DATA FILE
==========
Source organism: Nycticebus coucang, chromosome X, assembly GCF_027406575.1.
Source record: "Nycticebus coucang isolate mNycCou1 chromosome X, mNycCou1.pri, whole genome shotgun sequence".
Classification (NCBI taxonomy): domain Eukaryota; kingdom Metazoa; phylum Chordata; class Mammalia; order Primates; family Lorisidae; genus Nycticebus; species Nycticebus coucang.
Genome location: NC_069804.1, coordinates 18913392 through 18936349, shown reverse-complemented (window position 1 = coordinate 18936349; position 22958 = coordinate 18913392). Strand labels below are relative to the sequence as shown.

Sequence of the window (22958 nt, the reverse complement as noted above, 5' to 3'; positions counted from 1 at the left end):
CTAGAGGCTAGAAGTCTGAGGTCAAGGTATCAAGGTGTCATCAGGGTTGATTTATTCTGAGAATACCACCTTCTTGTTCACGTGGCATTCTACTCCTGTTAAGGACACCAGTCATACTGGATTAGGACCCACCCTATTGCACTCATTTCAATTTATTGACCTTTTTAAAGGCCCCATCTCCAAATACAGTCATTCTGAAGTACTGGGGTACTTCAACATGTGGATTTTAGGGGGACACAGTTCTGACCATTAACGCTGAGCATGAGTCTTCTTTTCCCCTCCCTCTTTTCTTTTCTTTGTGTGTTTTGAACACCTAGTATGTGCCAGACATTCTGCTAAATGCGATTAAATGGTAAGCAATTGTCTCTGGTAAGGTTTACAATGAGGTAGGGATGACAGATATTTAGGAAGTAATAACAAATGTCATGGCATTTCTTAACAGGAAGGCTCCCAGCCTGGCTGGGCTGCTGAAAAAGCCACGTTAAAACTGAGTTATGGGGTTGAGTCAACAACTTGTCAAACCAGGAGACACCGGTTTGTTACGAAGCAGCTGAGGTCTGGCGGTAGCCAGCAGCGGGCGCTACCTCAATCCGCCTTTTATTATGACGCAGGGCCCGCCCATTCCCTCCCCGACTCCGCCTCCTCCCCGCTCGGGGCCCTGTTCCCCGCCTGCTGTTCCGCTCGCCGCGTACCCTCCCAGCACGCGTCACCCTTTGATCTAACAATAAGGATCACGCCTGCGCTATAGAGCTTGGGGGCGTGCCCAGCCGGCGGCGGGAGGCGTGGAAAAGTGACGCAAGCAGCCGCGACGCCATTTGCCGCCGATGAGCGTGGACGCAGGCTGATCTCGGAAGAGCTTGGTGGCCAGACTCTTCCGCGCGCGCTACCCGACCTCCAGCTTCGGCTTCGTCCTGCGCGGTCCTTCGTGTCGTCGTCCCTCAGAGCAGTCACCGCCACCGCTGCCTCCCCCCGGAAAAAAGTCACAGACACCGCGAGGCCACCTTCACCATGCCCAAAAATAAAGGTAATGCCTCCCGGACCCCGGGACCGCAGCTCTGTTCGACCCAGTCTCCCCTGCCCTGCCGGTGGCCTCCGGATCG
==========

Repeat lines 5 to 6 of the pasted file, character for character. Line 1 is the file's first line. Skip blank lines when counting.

Sequence of the window (22958 nt, the reverse complement as noted above, 5' to 3'; positions counted from 1 at the left end):
CTAGAGGCTAGAAGTCTGAGGTCAAGGTATCAAGGTGTCATCAGGGTTGATTTATTCTGAGAATACCACCTTCTTGTTCACGTGGCATTCTACTCCTGTTAAGGACACCAGTCATACTGGATTAGGACCCACCCTATTGCACTCATTTCAATTTATTGACCTTTTTAAAGGCCCCATCTCCAAATACAGTCATTCTGAAGTACTGGGGTACTTCAACATGTGGATTTTAGGGGGACACAGTTCTGACCATTAACGCTGAGCATGAGTCTTCTTTTCCCCTCCCTCTTTTCTTTTCTTTGTGTGTTTTGAACACCTAGTATGTGCCAGACATTCTGCTAAATGCGATTAAATGGTAAGCAATTGTCTCTGGTAAGGTTTACAATGAGGTAGGGATGACAGATATTTAGGAAGTAATAACAAATGTCATGGCATTTCTTAACAGGAAGGCTCCCAGCCTGGCTGGGCTGCTGAAAAAGCCACGTTAAAACTGAGTTATGGGGTTGAGTCAACAACTTGTCAAACCAGGAGACACCGGTTTGTTACGAAGCAGCTGAGGTCTGGCGGTAGCCAGCAGCGGGCGCTACCTCAATCCGCCTTTTATTATGACGCAGGGCCCGCCCATTCCCTCCCCGACTCCGCCTCCTCCCCGCTCGGGGCCCTGTTCCCCGCCTGCTGTTCCGCTCGCCGCGTACCCTCCCAGCACGCGTCACCCTTTGATCTAACAATAAGGATCACGCCTGCGCTATAGAGCTTGGGGGCGTGCCCAGCCGGCGGCGGGAGGCGTGGAAAAGTGACGCAAGCAGCCGCGACGCCATTTGCCGCCGATGAGCGTGGACGCAGGCTGATCTCGGAAGAGCTTGGTGGCCAGACTCTTCCGCGCGCGCTACCCGACCTCCAGCTTCGGCTTCGTCCTGCGCGGTCCTTCGTGTCGTCGTCCCTCAGAGCAGTCACCGCCACCGCTGCCTCCCCCCGGAAAAAAGTCACAGACACCGCGAGGCCACCTTCACCATGCCCAAAAATAAAGGTAATGCCTCCCGGACCCCGGGACCGCAGCTCTGTTCGACCCAGTCTCCCCTGCCCTGCCGGTGGCCTCCGGATCG